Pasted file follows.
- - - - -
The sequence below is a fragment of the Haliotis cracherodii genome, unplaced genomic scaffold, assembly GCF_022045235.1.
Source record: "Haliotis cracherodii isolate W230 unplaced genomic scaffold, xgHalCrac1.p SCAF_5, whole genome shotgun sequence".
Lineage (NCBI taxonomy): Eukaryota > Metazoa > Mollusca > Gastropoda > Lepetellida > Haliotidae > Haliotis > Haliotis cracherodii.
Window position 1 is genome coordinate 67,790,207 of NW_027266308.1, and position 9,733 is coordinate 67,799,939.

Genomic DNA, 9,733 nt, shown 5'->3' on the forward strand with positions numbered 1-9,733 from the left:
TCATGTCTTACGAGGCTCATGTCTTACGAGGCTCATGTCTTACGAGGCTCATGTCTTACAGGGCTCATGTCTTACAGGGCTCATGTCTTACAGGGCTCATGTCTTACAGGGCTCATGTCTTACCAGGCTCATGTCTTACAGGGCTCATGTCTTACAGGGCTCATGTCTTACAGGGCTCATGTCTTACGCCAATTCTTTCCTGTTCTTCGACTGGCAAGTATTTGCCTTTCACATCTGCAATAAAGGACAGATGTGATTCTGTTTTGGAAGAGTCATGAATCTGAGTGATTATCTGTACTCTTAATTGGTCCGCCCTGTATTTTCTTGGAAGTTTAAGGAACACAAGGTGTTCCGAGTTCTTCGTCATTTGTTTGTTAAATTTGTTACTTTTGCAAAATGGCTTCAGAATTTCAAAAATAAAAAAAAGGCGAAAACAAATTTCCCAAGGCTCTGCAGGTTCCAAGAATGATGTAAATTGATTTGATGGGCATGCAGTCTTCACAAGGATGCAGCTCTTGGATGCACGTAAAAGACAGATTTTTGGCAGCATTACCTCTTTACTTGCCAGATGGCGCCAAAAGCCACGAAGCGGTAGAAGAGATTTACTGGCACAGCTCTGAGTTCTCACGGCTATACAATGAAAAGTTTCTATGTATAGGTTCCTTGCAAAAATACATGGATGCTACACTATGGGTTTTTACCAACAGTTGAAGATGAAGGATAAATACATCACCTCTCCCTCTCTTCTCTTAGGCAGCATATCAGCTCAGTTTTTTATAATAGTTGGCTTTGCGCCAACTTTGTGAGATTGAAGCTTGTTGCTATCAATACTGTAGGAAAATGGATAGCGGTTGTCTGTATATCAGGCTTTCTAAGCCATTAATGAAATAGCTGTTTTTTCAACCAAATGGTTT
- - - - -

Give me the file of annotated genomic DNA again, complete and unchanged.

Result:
The sequence below is a fragment of the Haliotis cracherodii genome, unplaced genomic scaffold, assembly GCF_022045235.1.
Source record: "Haliotis cracherodii isolate W230 unplaced genomic scaffold, xgHalCrac1.p SCAF_5, whole genome shotgun sequence".
Lineage (NCBI taxonomy): Eukaryota > Metazoa > Mollusca > Gastropoda > Lepetellida > Haliotidae > Haliotis > Haliotis cracherodii.
Window position 1 is genome coordinate 67,790,207 of NW_027266308.1, and position 9,733 is coordinate 67,799,939.

Genomic DNA, 9,733 nt, shown 5'->3' on the forward strand with positions numbered 1-9,733 from the left:
TCATGTCTTACGAGGCTCATGTCTTACGAGGCTCATGTCTTACGAGGCTCATGTCTTACAGGGCTCATGTCTTACAGGGCTCATGTCTTACAGGGCTCATGTCTTACAGGGCTCATGTCTTACCAGGCTCATGTCTTACAGGGCTCATGTCTTACAGGGCTCATGTCTTACAGGGCTCATGTCTTACGCCAATTCTTTCCTGTTCTTCGACTGGCAAGTATTTGCCTTTCACATCTGCAATAAAGGACAGATGTGATTCTGTTTTGGAAGAGTCATGAATCTGAGTGATTATCTGTACTCTTAATTGGTCCGCCCTGTATTTTCTTGGAAGTTTAAGGAACACAAGGTGTTCCGAGTTCTTCGTCATTTGTTTGTTAAATTTGTTACTTTTGCAAAATGGCTTCAGAATTTCAAAAATAAAAAAAAGGCGAAAACAAATTTCCCAAGGCTCTGCAGGTTCCAAGAATGATGTAAATTGATTTGATGGGCATGCAGTCTTCACAAGGATGCAGCTCTTGGATGCACGTAAAAGACAGATTTTTGGCAGCATTACCTCTTTACTTGCCAGATGGCGCCAAAAGCCACGAAGCGGTAGAAGAGATTTACTGGCACAGCTCTGAGTTCTCACGGCTATACAATGAAAAGTTTCTATGTATAGGTTCCTTGCAAAAATACATGGATGCTACACTATGGGTTTTTACCAACAGTTGAAGATGAAGGATAAATACATCACCTCTCCCTCTCTTCTCTTAGGCAGCATATCAGCTCAGTTTTTTATAATAGTTGGCTTTGCGCCAACTTTGTGAGATTGAAGCTTGTTGCTATCAATACTGTAGGAAAATGGATAGCGGTTGTCTGTATATCAGGCTTTCTAAGCCATTAATGAAATAGCTGTTTTTTCAACCAAATGGTTT